Finding out a user’s priorities and giving them a customized experience.
At my prior internship, I collaborated with three colleagues - two software developers and one UX designer - to design and prototype the redesign of a vehicle-related application. The project was pitched to the executive members of my company, and there is currently discussion regarding the project's implementation into the existing app.
Upon starting the internship, our team was confronted with a problem that we would spend the next ten weeks trying to solve: how do we increase user engagement within The App (name replaced for confidentiality)? Currently, The App's users only use it when an issue arises with their vehicle. Besides this occasional situation, The App remains unused. Thus, our team was tasked to find a way to attract users to The App at a daily to weekly rate rather than its current weekly to monthly rate.
Other full-time employees in the internal design team proposed increasing personalization to solve the engagement problem. Since our team (comprised of four interns including myself) had little to no prior experience with the product, we figured this was a good place to start.
Our first step was to research The App and its users in order to make informed choices. We looked into The App holistically, figuring out what it is, what it offers and who its users are. Afterwards, we researched the users themselves and analyzed what they thought about The App. A week of individual research passed, and we reconvened to discuss what we had learned. By the end of the first week, we discovered areas of improvement for The App.
Once we equipped ourselves with knowledge regarding the product we're redesigning and the users whom we are designing for, we hosted a design sprint to brainstorm ideas. Each member wrote down their ideas for possible solutions on sticky notes, and we grouped the ideas afterwards. By the end of our session, we had 30 feasible ideas that we could present to our mentors for feedback.
We ultimately went with a two-fold solution. One of which was this "personality quiz" concept where we discover the user's priorities and give them a customized feature set accordingly. Through this solution, we create a tailored app experience to the user and provide them relevant, curated content when they need it.
With the help of one of our project leads, we created a Lean UX Canvas to help flush out our two ideas. This method allowed us to solidify on our ideas, think about what concrete problems we’re trying to solve, and what business outcomes we’re expecting to produce.
User Empathy Research
Before we began the design work, we wanted to have a clear understanding of who our users are. In order to do this, we conducted additional research on The App’s user base. Afterwards, we used the AEIOU method to establish seven user roles and identify initial features that they would prioritize over the current dashboard’s features.
From this point forward, our team split in two. The two developers began setting up the development environment for the project while myself and our other UI/UX designer conducted the concept research and wireframing. Mentions of "we" will mean myself and my designer colleague.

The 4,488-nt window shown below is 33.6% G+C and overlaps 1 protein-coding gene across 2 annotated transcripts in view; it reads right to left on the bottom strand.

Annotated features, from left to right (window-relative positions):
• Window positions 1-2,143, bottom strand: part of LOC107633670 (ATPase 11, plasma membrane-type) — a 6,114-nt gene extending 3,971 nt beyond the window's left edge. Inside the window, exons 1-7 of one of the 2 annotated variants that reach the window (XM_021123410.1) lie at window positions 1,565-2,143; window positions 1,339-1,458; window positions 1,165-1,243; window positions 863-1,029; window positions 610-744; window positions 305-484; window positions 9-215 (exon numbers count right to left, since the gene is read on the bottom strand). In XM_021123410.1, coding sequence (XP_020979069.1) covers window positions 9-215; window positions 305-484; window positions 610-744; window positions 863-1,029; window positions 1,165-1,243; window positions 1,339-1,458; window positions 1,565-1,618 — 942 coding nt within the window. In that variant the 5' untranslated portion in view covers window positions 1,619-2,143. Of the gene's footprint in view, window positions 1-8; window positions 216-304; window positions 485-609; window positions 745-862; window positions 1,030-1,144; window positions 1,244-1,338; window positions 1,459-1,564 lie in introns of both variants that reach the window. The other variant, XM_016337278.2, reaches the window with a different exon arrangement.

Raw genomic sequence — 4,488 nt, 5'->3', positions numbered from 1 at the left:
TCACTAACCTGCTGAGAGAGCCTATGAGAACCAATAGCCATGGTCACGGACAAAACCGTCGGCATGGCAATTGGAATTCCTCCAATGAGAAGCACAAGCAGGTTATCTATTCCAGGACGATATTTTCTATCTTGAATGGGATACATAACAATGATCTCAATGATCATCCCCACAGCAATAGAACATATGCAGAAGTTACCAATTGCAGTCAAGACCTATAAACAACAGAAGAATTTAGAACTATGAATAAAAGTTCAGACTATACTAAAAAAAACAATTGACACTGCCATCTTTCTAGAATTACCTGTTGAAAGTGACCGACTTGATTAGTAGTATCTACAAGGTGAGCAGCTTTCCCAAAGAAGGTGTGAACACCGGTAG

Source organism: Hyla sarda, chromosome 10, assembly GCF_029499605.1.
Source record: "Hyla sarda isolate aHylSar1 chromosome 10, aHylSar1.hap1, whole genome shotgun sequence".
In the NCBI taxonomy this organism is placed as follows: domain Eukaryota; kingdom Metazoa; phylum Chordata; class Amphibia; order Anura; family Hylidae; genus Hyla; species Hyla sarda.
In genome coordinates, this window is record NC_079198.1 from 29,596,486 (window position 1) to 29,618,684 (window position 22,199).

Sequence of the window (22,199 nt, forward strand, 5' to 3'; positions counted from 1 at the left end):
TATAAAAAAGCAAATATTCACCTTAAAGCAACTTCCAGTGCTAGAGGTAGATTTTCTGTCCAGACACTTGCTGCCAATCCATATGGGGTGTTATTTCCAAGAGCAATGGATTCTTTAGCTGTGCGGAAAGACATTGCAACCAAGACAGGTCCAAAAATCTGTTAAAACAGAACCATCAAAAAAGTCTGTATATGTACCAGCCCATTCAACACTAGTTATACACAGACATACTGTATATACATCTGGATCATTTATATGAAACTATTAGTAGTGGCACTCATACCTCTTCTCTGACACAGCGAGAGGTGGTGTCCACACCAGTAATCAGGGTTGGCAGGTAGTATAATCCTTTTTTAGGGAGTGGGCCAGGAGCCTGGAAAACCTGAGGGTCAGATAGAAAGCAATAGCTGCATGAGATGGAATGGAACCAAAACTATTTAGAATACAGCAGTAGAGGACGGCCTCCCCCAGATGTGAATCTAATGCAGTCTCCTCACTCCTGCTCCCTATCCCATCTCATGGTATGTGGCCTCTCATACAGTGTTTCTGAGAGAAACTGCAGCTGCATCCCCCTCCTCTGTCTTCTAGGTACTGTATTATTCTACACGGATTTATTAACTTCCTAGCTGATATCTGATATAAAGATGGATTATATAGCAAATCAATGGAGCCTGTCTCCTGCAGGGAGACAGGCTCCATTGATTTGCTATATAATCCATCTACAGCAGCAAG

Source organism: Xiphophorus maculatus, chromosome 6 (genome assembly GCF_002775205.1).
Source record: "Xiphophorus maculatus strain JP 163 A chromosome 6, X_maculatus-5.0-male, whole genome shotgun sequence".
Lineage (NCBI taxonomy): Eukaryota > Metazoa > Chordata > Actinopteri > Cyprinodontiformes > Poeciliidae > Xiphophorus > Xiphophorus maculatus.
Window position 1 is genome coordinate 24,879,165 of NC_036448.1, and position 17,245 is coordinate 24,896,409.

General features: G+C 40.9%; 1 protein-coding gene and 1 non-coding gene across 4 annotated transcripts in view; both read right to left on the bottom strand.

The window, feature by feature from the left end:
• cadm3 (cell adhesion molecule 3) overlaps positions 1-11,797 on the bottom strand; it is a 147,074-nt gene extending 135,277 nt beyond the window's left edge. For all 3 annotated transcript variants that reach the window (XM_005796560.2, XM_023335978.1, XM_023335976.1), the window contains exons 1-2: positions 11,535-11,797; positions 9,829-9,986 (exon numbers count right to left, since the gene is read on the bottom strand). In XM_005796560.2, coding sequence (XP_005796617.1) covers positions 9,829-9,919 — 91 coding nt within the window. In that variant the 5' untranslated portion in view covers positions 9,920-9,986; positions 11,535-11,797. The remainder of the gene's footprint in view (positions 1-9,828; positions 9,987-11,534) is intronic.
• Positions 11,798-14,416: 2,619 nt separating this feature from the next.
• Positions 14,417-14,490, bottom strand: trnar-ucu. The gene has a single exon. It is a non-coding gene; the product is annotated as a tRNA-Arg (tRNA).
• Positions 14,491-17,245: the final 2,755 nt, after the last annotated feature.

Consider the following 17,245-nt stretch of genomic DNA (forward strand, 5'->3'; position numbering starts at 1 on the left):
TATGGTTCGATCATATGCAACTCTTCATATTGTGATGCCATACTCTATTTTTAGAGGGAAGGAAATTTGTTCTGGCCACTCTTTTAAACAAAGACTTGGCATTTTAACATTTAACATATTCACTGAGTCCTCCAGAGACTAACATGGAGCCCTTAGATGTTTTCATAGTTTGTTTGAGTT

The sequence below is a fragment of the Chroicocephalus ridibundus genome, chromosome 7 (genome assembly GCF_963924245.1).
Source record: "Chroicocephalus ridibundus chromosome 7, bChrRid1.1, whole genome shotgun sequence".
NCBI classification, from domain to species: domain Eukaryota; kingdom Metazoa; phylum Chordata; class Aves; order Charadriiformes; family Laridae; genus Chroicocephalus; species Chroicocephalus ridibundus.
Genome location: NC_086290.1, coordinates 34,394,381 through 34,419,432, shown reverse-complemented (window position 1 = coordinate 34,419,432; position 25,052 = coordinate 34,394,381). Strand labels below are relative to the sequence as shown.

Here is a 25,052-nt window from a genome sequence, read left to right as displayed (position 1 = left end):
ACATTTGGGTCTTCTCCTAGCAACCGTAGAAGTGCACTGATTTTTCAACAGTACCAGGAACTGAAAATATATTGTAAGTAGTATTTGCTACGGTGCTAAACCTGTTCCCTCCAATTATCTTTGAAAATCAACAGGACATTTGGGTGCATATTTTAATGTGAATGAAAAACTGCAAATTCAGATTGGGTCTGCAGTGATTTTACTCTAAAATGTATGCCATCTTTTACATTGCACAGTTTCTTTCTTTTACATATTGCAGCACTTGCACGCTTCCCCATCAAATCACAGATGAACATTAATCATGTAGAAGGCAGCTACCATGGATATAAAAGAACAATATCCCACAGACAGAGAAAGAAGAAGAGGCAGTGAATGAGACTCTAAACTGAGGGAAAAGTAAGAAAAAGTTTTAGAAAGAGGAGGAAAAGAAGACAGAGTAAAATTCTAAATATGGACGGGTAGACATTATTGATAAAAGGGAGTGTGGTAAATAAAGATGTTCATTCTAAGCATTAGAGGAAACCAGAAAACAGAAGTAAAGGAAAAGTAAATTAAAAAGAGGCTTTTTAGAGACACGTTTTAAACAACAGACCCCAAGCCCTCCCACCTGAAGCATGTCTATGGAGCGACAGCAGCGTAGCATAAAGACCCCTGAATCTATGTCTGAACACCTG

After finalizing the content, we proceeded to sketch out what the interface for the personality quiz would look like and where the content would fall. This allowed us to finalize on the ordering of the questions and overall aesthetic of the product.
When we finished the low-fidelity wireframes, we created a digital version using Sketch that we could use for design validation testing. With the help of another UX research intern, we applied data science techniques (clustering, statistical hypothesis testing, descriptive statistics) to conduct 2 general population surveys (~100 users each) on potential feature use and user role clusters.
➔ First round: “yes/no” binary responses resulted in messy data, which prompted a second survey.
➔ Second round: Likert scales (1-5: “how likely are you to use this feature) resulted in cleaner data.
By the end of testing, we solidified on three user role clusters and their respective feature sets. We iterated on the content of our designs appropriately, which lead to our final design.
The final product that we created were high-fidelity wireframes via Sketch and a clickable prototype via Invision. This quiz is a series of five questions that determines users’ top priorities, and gives them a customized feature set that’s most relevant to them. Due to confidentiality, I couldn't acquire most of the high-fidelity wireframes, but all content-related questions were similarly laid out to the color question. For the current version of The App, the quiz will provide 6 features and will allow users to reorder the content however they please. For the dynamic dashboard, the quiz will take the user’s prioritized features and initially populate the user’s feed using this content.
Interested in the other half of this personalization project? Check out this link to see the dynamic dashboard concept!